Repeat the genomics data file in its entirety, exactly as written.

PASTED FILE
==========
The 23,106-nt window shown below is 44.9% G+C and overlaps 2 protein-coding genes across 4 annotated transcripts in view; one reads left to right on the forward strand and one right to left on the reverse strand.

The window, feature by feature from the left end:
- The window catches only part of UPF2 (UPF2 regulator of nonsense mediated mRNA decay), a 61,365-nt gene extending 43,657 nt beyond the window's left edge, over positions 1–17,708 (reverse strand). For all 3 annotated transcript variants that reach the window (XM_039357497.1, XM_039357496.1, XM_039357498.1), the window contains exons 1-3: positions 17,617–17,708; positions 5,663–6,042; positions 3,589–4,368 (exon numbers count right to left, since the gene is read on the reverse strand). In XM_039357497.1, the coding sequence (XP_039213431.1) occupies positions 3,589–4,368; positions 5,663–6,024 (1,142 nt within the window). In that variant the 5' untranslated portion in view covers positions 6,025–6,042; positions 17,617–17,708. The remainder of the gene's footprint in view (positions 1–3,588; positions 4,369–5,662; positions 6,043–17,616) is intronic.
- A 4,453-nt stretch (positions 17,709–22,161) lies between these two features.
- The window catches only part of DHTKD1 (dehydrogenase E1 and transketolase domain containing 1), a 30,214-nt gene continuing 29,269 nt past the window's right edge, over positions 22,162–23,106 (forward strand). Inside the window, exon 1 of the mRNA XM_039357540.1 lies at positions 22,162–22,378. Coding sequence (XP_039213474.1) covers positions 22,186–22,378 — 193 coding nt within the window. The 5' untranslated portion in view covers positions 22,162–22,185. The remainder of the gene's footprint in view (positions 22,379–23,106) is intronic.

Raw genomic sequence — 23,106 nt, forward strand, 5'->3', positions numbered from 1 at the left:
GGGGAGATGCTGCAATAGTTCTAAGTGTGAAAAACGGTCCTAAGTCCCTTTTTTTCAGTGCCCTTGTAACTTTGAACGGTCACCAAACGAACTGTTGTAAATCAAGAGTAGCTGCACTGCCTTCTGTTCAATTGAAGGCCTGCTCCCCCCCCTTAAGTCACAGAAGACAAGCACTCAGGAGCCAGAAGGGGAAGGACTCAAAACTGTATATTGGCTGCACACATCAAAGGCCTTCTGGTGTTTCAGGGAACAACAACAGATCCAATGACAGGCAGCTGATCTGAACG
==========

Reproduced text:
The 23,106-nt window shown below is 44.9% G+C and overlaps 2 protein-coding genes across 4 annotated transcripts in view; one reads left to right on the forward strand and one right to left on the reverse strand.

The window, feature by feature from the left end:
- The window catches only part of UPF2 (UPF2 regulator of nonsense mediated mRNA decay), a 61,365-nt gene extending 43,657 nt beyond the window's left edge, over positions 1–17,708 (reverse strand). For all 3 annotated transcript variants that reach the window (XM_039357497.1, XM_039357496.1, XM_039357498.1), the window contains exons 1-3: positions 17,617–17,708; positions 5,663–6,042; positions 3,589–4,368 (exon numbers count right to left, since the gene is read on the reverse strand). In XM_039357497.1, the coding sequence (XP_039213431.1) occupies positions 3,589–4,368; positions 5,663–6,024 (1,142 nt within the window). In that variant the 5' untranslated portion in view covers positions 6,025–6,042; positions 17,617–17,708. The remainder of the gene's footprint in view (positions 1–3,588; positions 4,369–5,662; positions 6,043–17,616) is intronic.
- A 4,453-nt stretch (positions 17,709–22,161) lies between these two features.
- The window catches only part of DHTKD1 (dehydrogenase E1 and transketolase domain containing 1), a 30,214-nt gene continuing 29,269 nt past the window's right edge, over positions 22,162–23,106 (forward strand). Inside the window, exon 1 of the mRNA XM_039357540.1 lies at positions 22,162–22,378. Coding sequence (XP_039213474.1) covers positions 22,186–22,378 — 193 coding nt within the window. The 5' untranslated portion in view covers positions 22,162–22,185. The remainder of the gene's footprint in view (positions 22,379–23,106) is intronic.

Raw genomic sequence — 23,106 nt, forward strand, 5'->3', positions numbered from 1 at the left:
GGGGAGATGCTGCAATAGTTCTAAGTGTGAAAAACGGTCCTAAGTCCCTTTTTTTCAGTGCCCTTGTAACTTTGAACGGTCACCAAACGAACTGTTGTAAATCAAGAGTAGCTGCACTGCCTTCTGTTCAATTGAAGGCCTGCTCCCCCCCCTTAAGTCACAGAAGACAAGCACTCAGGAGCCAGAAGGGGAAGGACTCAAAACTGTATATTGGCTGCACACATCAAAGGCCTTCTGGTGTTTCAGGGAACAACAACAGATCCAATGACAGGCAGCTGATCTGAACG